An 11 y/o is dying of cancer, but a court has ruled she does not have to have chemotherapy.



The ruling has divided many opinions.




There is no doubt that the mother loves her daughter.

There is no doubt that all she wants is her dying 11-year old to survive, to overcome the sickness and suffering of the past year.

What has been in dispute has never been this mother’s love, but instead the choices she has made for what she believes is the best interest of her child.

A landmark ruling in Canada has seen a judge side with the family of an aboriginal girl who sought to treat their 11-year old daughter who has Acute Lymphoblastic Leukemia with traditional healing rather than mainstream medicine.

The hospital had fought to force the girl into chemotherapy.

The Globe and Mail report that with chemotherapy the girl, known as ‘JJ’, has a 90 to 95 per cent chance of survival.

Without it, she will die.

The judge, Ontario Court Justice Gethin Edward rejected the hospital’s bid instead referring to the Canadian Charter of Rights, which enshrines aboriginal rights that existed prior to contact with Europeans when making his ruling.

“I cannot find that (the girl) is a child in need of protection when her (mother) has chosen to exercise her constitutionally-protected right to pursue their traditional medicine over the (doctors’) stated course of treatment of chemotherapy”

After being diagnosed with acute lymphoblastic leukemia, a cancer that arises in the bone marrow in August, JJ initially began treatment.

Ten days in to the 32-day treatment plan her mother pulled her out. She wrote in an open letter to a native newspaper that she did not want her daughter treated with “poison” and would take her to a holistic healing centre in Florida and pursue aboriginal healing instead reports The Globe and Mail.

A proud moment for the Six Nations people.

This is where the hospital stepped in trying to get child welfare services to intervene, but they refused.

The hospital took the welfare agency to court.

In his ruling on Friday the Judge said that

“It is this court’s conclusion therefore, that D.H.’s decision to pursue traditional medicine for her daughter, J.J., is her aboriginal right. Further, such a right cannot be qualified as a right only if it is proven to work by employing the Western medical paradigm. To do so would be to leave open the opportunity to perpetually erode aboriginal rights.”

Peter Fitzgerald, the president of McMaster Children’s Hospital in Hamilton told The Globe and Mail that the decision was concerning.

“We’ve made it very clear from the beginning that without conventional therapy there is no chance of survival,”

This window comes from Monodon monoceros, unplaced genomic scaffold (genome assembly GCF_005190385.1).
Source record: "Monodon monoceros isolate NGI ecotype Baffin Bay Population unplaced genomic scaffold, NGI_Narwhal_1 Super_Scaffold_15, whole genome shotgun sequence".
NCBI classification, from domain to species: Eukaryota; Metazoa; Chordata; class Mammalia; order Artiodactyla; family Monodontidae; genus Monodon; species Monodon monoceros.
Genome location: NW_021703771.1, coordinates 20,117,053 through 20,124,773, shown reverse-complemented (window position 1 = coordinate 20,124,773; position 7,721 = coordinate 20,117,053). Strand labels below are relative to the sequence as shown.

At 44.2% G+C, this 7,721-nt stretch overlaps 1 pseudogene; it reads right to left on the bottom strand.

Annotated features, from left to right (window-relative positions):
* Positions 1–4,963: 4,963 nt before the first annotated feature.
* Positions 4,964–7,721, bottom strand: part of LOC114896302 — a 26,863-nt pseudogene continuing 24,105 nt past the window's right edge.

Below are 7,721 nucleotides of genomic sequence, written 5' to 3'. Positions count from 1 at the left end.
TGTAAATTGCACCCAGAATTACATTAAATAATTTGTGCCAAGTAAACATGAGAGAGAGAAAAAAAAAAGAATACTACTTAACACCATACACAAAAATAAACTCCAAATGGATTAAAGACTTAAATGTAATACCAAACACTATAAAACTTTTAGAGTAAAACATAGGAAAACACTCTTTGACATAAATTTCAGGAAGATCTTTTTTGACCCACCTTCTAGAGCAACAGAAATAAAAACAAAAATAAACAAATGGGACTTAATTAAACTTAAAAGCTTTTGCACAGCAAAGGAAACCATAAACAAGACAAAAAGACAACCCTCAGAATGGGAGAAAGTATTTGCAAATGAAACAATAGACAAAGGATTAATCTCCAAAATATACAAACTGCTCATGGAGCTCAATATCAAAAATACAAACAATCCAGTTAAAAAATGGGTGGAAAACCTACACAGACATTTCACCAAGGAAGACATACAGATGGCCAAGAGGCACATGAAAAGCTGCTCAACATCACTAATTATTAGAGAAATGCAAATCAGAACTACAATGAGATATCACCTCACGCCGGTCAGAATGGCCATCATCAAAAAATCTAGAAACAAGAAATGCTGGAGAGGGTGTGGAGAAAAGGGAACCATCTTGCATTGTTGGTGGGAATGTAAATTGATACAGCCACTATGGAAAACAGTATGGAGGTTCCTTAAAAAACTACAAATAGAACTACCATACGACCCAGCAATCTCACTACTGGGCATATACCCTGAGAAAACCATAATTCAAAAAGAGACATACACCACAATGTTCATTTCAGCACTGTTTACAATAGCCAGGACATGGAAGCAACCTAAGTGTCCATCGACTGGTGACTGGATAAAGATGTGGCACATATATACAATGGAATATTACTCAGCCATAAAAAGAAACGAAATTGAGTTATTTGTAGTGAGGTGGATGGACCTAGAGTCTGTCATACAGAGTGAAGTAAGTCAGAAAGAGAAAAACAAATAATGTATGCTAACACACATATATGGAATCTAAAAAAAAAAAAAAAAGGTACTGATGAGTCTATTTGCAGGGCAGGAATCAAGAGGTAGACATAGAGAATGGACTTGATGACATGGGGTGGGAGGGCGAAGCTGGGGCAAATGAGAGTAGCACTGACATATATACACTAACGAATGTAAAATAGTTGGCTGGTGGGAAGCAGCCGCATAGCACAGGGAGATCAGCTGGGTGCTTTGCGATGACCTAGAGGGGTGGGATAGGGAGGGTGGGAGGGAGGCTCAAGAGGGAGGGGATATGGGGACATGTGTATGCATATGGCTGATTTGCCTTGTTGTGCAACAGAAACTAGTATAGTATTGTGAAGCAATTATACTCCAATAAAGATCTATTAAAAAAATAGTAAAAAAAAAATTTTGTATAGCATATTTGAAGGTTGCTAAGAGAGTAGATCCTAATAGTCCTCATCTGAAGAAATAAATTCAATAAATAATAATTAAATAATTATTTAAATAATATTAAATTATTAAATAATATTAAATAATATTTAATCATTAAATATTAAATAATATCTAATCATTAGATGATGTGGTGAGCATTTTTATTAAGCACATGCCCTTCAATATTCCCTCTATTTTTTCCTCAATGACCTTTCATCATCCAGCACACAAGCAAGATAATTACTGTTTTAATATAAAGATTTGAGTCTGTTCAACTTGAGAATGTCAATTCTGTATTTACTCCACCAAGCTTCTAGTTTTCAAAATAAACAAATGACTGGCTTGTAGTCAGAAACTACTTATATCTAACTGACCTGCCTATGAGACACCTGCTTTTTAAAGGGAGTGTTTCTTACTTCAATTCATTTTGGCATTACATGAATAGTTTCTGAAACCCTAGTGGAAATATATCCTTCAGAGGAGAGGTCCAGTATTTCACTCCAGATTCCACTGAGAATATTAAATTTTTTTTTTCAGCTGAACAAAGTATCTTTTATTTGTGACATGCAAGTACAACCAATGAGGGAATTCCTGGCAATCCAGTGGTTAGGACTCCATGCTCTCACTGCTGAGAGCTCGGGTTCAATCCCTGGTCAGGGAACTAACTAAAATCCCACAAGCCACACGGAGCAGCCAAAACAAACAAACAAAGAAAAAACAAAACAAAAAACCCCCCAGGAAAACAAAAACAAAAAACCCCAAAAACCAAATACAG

“We have been open to the combination of traditional therapy with conventional medical therapy. But we have no reason to believe that the patient will survive the disease without conventional therapy.”

The girl JJ will now be treated with slippery elm and turkey rhubarb root.

Instead of chemotherapy her mother is preparing her medicines on her stove. And this fact is being applauded as ground-breaking.

Brant Family and Children’s Services executive director Andrew Koster – from the children’s welfare agency that the hospital sued told The Star that he was proud to be part of a decision that furthered aboriginal rights.


“I’m glad out of a tragic situation we have certain rights confirmed.”

The case paves the way for anther First Nations girl, Makayla Sault to pursue traditional medicine.

Makayla’s case gained recognition when she released a YouTube video describing why she had rejected traditional medicine for her cancer.



The Star reports that Makayla’s father – a pastor had withdrawn her from chemotherapy after seeing a vision of Christ in her hospital room telling her she was already healed.


Should a court intervene?

According to The Star both girls have sought treatment at an alternative health centre costing $18,000.

The centre is registered as a massage establishment and run by a nutrition counsellor. “It promotes a positive attitude, eating a raw-plant-based organic diet and ridding your life of contaminants to heal cancer. It believes in curing cancer with a positive attitude as well as eating a raw plant-based organic diet and clearing your life of contaminants. “

The ruling has been celebrated by Aboriginal groups in Canada but condemned by many others.

The Star writes:

“The Friday ruling has nothing to do with whether aboriginal medicine works. Family court heard unequivocally in the case of a First Nations girl refusing chemotherapy that no child has survived acute lymphoblastic leukemia without treatment.

Instead, it’s about Canada’s Constitution protecting aboriginal rights.”

While an editorial in The Globe and Mail says

“The decision is appalling and cries out for reversal. It is tainted by an overwrought defensiveness about the value of aboriginal culture. It runs counter to the traditions of Canada, whose statutes and court rulings have consistently placed the protection of children above the rights and personal beliefs of parents. And it leaves any rational person aghast.”

“It is hard to believe that anyone could be so determined to protect a right that they cannot see the agony J.J. will endure. Without chemotherapy, a young girl’s life is going to be ended by an entirely treatable medical condition.”


What do you think should parents be able to choose the line of medical treatment a child receives? Should constitutional rights be an issue in a child’s treatment?